The number 1 question I’ve gotten from prospective School students in my short time at Oxford has been, without a doubt, the following:
'Was it worth it getting an MBA during the pandemic?'
The answer is, resoundingly, yes. Don’t get me wrong, going to school during a pandemic has an evolving set of challenges – a hybrid educational model, fewer social events, and an adjustment to the traditionally robust college system (and culture of attending classmates’ colleges) seen by previous cohorts. However, there are many blessings embedded in these challenges.
With the implementation of social distancing and restrictions on group meet-ups, there has been an opportunity to forge deeper relationships with individual classmates.
You learn a lot more about someone when meeting one-on-one versus a large group. Plus, the environment of Covid-19 has basically made one-on-one meet-ups one of the few forms of social interaction available.
From this viewpoint, Covid-19 has almost been a blessing. Meeting classmates one-on-one over a cup of coffee has been an experience that I will not soon forget. For context, I grew up in a very rural part of the United States – undergrad was the first time I experienced sushi, Starbucks, and hummus, to name a few things.
Being immersed in a place like Oxford (and its overwhelming diversity of backgrounds, philosophies, and stories) has unleashed the pent-up curiosity about different corners of the world that had been building since I was young.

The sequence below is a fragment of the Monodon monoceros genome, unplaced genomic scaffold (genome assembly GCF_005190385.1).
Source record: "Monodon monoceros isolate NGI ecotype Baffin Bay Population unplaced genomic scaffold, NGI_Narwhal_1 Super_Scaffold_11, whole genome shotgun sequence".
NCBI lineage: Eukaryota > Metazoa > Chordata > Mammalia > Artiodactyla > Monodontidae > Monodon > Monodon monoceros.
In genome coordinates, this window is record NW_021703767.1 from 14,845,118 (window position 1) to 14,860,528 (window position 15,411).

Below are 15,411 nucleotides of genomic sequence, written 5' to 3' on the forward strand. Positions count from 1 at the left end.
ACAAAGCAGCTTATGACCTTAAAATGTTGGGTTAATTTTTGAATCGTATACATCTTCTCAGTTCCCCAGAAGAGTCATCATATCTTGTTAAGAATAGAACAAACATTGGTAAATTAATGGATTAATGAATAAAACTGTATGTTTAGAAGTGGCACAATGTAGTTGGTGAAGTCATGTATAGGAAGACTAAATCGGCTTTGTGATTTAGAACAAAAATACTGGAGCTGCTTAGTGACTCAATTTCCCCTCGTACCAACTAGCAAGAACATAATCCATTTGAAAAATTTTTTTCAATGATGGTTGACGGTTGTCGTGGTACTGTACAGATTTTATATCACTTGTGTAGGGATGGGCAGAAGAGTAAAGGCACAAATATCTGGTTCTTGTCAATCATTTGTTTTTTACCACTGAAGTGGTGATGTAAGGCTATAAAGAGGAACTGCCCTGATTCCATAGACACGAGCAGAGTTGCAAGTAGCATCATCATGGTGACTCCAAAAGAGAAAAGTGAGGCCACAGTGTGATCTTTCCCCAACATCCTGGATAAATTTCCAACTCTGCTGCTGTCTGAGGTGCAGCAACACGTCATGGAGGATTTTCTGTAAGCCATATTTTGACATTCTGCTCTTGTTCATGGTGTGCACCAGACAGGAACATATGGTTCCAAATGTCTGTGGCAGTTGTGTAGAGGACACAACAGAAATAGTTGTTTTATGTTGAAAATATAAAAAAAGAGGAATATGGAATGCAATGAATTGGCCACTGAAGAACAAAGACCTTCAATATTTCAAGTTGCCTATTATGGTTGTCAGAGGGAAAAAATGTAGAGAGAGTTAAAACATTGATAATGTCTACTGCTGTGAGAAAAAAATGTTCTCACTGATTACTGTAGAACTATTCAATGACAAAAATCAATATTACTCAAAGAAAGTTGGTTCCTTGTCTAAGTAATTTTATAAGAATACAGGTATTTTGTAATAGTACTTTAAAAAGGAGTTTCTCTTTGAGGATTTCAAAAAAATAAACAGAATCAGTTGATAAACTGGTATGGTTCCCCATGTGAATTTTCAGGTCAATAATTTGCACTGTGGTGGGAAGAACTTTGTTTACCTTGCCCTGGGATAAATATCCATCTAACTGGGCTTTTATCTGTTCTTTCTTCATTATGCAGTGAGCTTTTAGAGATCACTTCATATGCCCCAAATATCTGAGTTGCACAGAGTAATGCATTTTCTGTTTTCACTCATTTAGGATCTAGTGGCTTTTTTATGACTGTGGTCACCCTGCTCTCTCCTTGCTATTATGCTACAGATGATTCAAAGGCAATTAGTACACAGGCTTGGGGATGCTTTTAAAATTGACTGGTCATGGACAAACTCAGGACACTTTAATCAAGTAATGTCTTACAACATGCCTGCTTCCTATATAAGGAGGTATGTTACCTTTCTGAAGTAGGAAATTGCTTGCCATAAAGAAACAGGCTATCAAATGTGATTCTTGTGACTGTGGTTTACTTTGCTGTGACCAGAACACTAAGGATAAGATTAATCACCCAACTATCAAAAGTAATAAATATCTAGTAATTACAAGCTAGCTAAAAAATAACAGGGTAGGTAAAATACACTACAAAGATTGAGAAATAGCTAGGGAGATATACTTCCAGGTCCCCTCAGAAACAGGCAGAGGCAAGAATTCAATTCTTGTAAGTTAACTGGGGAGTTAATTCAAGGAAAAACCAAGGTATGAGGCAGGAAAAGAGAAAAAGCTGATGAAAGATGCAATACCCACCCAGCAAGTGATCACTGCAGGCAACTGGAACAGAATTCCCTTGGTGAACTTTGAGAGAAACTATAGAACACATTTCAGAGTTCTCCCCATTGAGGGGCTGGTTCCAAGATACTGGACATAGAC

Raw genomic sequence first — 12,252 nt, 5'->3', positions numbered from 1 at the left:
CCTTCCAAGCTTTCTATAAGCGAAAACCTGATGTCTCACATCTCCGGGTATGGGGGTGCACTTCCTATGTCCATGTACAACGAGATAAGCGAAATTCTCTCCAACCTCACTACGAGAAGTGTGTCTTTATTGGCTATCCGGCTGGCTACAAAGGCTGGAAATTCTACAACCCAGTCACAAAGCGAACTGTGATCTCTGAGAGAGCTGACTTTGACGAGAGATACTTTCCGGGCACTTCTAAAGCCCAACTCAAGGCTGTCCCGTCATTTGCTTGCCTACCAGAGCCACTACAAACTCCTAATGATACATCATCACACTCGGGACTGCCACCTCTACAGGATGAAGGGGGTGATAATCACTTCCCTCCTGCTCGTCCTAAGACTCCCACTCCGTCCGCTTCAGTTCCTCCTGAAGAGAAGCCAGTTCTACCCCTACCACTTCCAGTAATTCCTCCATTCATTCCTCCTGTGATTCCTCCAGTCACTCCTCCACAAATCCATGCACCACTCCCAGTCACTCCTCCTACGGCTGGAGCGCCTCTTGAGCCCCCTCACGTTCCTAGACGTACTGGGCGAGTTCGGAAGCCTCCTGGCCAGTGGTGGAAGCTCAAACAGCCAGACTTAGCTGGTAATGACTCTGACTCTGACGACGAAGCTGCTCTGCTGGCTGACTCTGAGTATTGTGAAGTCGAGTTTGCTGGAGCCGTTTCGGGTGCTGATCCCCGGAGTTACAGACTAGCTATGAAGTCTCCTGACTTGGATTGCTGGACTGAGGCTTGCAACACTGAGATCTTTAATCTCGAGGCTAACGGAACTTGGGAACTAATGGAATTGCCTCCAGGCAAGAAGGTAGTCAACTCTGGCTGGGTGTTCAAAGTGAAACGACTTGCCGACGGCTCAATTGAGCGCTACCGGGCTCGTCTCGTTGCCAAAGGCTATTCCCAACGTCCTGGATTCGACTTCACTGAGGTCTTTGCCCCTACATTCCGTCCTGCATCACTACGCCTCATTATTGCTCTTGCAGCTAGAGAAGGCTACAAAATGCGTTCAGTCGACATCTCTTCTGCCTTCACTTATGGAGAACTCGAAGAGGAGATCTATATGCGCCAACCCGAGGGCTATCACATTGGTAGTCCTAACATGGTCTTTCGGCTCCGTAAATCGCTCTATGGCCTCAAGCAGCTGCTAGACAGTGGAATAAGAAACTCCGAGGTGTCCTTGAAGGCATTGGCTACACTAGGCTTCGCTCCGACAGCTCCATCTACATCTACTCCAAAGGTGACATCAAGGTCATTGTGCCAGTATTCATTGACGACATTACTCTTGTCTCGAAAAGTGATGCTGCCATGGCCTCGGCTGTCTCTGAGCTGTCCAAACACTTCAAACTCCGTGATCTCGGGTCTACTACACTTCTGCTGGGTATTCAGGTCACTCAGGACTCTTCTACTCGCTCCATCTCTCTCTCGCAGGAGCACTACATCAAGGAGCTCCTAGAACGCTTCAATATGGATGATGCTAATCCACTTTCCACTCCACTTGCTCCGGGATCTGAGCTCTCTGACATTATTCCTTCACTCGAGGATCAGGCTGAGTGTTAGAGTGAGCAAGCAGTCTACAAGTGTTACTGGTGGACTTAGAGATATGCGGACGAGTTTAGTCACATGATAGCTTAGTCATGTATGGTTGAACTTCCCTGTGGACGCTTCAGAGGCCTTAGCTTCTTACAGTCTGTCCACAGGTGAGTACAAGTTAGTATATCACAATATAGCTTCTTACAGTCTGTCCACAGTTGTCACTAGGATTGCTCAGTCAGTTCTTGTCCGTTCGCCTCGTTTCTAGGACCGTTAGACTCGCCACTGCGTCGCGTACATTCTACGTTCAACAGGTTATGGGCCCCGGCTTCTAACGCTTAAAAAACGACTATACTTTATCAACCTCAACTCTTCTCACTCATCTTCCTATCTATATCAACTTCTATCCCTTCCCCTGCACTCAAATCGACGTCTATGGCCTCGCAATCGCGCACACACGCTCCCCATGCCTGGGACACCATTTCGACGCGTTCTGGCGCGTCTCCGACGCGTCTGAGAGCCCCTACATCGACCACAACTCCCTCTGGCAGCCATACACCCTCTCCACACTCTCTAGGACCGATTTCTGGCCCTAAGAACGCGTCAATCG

A few examples of the people I’ve met through one-on-one meet-ups include:
- A Bulgarian entrepreneur who drives racing cars in his spare time.
- A Rwandan engineer who has been educated in Africa, the UK, and the US.
- Two beekeepers, one from the US and one from the UK.
- An Australian middle school geography teacher who continues to support her students from half a world away.
- A Mexican nuclear engineer who moonlighted as a bartender to feed a passion for food and wine.
- A Chilean psychologist with roots in American college and professional sports.
- Three mothers who are juggling raising young children with the demands of a one-year MBA.
- Two classmates, one from Asia and one from Africa, who left the Red Cross in search of even bigger impact than their already incredible accomplishments.
- A Canadian who has spent the past decade in Kenya empowering the less fortunate.
- A lung care foundation CEO from India.
- A classmate who has visited 60 countries.
- A ‘third culture kid’ from both China and Germany who wants to change the way people value their individual health.
- A professional tennis player.
- An amateur ukulele player.
- Three DJs, including one self-taught during the lockdown.
...and many, many more. So was it worth it? Absolutely. Oxford is an enriching place, second-to-none, and an opportunity for growth, regardless of the circumstances.